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It wasn’t until I started to focus on my villain’s motivation that I discovered something important: I didn’t know what my protagonist’s underlying goal was. By fleshing out the villain, I discovered what it needed to be. Now my plot is stronger and my overall characterization is richer. Writing experimental scenes from the mother’s POV gave me “entry” to her head. Stopping to ask “why” and letting her tell me through free-writing was genius. I didn’t always like what she said but it helped me make sense of who she is and how she got like that.

None of those writing experiments will be in the book. But that’s okay – because now my villain’s behaviour, her physical form, even what she notices and doesn’t notice, is clear to me. And that makes me write her scenes – along with her actions and reactions – with confidence. Readers notice when you aren’t consistent or logical.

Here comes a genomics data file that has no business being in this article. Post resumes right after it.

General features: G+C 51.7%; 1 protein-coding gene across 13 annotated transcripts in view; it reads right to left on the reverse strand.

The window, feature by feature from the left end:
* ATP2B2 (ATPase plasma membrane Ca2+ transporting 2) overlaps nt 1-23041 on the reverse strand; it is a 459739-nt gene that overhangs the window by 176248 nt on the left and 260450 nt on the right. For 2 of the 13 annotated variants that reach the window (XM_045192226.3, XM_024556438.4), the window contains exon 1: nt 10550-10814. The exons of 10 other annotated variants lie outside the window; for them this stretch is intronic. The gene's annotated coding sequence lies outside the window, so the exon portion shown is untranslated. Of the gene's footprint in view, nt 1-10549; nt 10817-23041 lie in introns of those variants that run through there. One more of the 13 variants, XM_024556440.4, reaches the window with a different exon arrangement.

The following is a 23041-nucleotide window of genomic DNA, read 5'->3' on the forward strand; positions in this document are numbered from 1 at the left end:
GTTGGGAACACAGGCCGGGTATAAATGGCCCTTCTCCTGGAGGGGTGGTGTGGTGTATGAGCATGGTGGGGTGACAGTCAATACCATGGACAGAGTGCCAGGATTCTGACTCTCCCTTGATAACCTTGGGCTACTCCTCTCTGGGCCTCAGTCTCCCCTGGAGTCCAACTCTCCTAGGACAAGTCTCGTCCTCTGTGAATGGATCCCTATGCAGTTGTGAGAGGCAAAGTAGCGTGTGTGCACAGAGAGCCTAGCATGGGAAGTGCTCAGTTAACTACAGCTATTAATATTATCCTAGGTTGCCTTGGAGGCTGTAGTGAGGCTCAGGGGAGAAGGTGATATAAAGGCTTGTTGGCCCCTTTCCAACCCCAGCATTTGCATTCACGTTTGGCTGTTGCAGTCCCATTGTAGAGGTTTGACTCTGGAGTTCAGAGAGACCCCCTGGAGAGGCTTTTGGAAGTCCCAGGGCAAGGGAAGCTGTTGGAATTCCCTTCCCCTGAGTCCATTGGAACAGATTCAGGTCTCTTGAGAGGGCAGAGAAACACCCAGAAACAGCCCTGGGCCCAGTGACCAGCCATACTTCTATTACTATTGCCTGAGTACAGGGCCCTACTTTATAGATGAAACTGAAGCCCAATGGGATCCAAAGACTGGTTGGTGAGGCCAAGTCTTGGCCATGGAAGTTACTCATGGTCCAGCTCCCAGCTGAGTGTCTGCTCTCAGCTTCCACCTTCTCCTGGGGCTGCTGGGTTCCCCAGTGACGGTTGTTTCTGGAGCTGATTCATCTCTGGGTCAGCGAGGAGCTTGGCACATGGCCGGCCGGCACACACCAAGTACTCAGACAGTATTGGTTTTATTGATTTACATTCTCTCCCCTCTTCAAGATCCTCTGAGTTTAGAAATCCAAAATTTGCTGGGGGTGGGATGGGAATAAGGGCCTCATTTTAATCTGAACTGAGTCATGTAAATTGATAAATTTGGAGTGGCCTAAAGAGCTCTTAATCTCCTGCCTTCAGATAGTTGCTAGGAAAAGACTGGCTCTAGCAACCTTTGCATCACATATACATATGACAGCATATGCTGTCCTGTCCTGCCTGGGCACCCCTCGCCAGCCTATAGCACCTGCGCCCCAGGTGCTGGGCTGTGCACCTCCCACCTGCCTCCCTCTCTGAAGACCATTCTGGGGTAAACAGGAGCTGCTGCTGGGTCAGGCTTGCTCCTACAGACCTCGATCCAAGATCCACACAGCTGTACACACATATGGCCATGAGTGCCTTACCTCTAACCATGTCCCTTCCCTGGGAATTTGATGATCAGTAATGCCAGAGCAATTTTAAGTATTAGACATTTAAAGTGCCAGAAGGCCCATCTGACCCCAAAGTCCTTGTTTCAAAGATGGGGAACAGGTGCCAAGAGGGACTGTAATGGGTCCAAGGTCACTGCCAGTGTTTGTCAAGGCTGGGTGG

Writer, how do you feel about your villain?

dalai-lama-1169298_1920 smallAnd I have some sympathy for her. What? Concern for a murderous matriarch? Yes. Because I know what happened in her life to drain the maternal instincts and replace them with self-preservation and steely resolve. And I’m a fairly compassionate person, so I like to think that even the worst of humanity has some glimmer of good in them, if only life had been kinder.

We are all capable of doing horrible things. And wonderful things. So the terrible villains that I create in my fiction all have some “wonderful” inside them. It keeps them complex and unpredictable – like real people. For readers, complex and unpredictable can make for fascinating stories. Just like real life. And that, as writers, is what we hope to achieve in our work.